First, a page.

protected EventListener remove(EventListener oldl) {
        if (oldl == a) return b;
        if (oldl == b) return a;
        EventListener a2 = removeInternal(a, oldl);
        EventListener b2 = removeInternal(b, oldl);
        if (a2 == a && b2 == b) return this;
        return addInternal(a2, b2);
    }
}

Methods in the multicaster class: A review

Let's review the methods that are part of the multicaster class above. The constructor is protected, and in order to obtain a new WizardEventMulticaster, a static add(WizardListener, WizardListener) method must be called. It takes two listeners as arguments that represent two pieces of a listener chain to be linked:

  • To start a new chain, use null as the first argument.

  • To add a new listener, use the existing listener as the first argument and a new listener as the second argument.

This, in fact, is what has been done in the code for class Wizard that we have already examined.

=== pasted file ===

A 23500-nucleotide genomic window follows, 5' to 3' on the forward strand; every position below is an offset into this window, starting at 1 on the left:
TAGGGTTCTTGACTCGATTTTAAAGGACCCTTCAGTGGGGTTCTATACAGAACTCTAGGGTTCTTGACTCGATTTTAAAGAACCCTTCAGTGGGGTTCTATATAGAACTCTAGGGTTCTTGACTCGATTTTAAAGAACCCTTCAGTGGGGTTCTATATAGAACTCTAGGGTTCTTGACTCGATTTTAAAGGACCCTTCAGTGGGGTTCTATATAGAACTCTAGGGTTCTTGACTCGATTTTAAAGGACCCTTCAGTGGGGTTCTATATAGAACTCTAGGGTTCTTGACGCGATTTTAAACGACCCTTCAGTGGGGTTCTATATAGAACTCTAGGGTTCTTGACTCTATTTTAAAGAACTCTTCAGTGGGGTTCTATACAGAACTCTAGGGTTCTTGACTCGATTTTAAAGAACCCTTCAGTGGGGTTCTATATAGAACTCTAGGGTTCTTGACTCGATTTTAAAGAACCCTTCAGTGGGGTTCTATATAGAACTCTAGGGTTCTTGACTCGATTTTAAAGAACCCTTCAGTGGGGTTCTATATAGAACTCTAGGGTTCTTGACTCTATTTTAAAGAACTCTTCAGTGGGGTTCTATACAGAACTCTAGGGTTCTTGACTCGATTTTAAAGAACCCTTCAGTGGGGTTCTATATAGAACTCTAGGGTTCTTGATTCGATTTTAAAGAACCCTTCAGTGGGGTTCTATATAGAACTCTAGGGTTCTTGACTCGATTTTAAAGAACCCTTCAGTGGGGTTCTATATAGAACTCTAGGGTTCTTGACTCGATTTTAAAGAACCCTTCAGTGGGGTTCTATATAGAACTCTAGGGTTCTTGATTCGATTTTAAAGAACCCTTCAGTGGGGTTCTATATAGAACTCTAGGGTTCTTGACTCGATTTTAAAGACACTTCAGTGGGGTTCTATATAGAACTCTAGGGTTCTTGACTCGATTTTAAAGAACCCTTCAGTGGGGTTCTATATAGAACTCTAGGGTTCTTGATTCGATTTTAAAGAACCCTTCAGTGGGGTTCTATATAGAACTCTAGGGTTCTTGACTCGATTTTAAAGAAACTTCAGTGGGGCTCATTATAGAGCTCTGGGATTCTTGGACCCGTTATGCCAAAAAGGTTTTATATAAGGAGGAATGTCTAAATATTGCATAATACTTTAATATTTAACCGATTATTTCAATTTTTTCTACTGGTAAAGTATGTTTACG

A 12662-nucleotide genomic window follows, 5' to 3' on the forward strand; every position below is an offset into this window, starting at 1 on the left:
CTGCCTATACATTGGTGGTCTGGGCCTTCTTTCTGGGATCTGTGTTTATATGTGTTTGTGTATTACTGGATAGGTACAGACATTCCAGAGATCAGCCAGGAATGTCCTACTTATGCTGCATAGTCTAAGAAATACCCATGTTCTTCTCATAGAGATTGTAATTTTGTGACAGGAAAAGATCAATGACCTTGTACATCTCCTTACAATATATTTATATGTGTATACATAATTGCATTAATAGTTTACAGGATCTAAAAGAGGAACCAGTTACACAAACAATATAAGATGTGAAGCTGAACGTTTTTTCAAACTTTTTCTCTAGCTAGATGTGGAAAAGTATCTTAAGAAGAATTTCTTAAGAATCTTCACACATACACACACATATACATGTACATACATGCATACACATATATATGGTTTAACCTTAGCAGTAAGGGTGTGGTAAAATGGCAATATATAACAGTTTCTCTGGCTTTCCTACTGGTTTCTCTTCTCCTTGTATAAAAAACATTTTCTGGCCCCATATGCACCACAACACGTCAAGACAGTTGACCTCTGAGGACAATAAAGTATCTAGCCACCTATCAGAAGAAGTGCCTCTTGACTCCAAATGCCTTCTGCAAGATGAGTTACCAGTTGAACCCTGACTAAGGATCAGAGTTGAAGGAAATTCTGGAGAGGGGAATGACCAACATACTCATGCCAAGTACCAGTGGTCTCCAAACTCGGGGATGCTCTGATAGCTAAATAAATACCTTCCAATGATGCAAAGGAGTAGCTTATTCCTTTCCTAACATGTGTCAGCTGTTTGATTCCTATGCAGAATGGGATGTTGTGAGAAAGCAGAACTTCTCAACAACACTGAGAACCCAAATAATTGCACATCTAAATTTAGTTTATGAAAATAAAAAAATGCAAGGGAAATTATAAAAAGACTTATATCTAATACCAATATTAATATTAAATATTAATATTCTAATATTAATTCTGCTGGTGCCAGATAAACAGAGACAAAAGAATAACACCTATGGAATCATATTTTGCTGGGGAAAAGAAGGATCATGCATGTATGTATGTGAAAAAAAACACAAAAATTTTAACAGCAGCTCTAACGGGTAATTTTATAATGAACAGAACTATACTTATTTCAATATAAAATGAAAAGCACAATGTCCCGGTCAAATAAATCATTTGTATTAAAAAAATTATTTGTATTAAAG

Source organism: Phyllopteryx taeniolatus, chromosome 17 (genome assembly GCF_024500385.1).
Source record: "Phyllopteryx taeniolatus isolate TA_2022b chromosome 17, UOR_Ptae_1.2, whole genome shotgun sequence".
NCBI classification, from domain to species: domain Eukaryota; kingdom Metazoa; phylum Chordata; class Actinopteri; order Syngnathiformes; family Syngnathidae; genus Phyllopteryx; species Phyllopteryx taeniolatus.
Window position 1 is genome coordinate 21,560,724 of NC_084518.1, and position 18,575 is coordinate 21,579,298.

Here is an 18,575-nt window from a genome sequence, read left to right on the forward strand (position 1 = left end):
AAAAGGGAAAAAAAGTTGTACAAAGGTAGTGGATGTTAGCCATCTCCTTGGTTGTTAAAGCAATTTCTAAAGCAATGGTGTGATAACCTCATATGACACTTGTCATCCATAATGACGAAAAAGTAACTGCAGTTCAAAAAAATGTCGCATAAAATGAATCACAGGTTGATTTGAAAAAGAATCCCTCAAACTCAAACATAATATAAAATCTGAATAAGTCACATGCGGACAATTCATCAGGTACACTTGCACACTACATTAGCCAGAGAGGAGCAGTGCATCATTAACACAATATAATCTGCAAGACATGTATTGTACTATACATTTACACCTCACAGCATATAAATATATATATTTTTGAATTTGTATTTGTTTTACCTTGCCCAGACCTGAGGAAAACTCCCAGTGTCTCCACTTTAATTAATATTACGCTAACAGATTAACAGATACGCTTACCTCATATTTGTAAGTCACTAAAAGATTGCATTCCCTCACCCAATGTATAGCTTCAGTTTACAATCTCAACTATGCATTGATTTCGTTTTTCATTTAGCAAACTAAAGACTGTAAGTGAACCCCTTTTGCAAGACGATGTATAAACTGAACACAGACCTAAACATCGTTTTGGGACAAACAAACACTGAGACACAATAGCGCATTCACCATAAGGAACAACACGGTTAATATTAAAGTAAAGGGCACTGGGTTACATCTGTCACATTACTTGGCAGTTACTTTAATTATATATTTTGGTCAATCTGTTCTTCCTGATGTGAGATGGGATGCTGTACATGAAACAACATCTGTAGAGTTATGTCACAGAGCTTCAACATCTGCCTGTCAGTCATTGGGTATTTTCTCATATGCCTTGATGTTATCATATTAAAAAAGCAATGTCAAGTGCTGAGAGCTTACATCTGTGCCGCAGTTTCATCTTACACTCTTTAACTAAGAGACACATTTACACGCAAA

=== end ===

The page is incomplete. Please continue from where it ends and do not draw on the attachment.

Another static routine is remove(WizardListener, WizardListener). The first argument is a listener (or listener multicaster), and the second is a listener to be removed.

Four public, non-static methods were added to support event propagation through the event chain. For each WizardEvent case (that is, next, back, cancel, and finish selected) there is one method. These methods must be implemented since the WizardEventMulticaster implements WizardListener, which in turn requires the four methods to be present.

How it all works together

Let's now examine how the multicaster actually is used by the Wizard. Let's suppose a wizard object is constructed and three listeners are added, creating a listener chain.

Initially, the private variable wizardListener of class Wizard is null. So when a call is made to WizardEventMulticaster.add(WizardListener, WizardListener), the first argument, wizardListener, is null and the second is not (it does not make sense to add a null listener). The add method, in turn, calls addInternal. Since one of the arguments is null, the return of addInternal is the non-null listener. The return propagates to the add method that returns the non-null listener to the addWizardListener method. There the wizardListener variable is set to the new listener being added.

1 2 Page
Join the discussion
Be the first to comment on this article. Our Commenting Policies
See more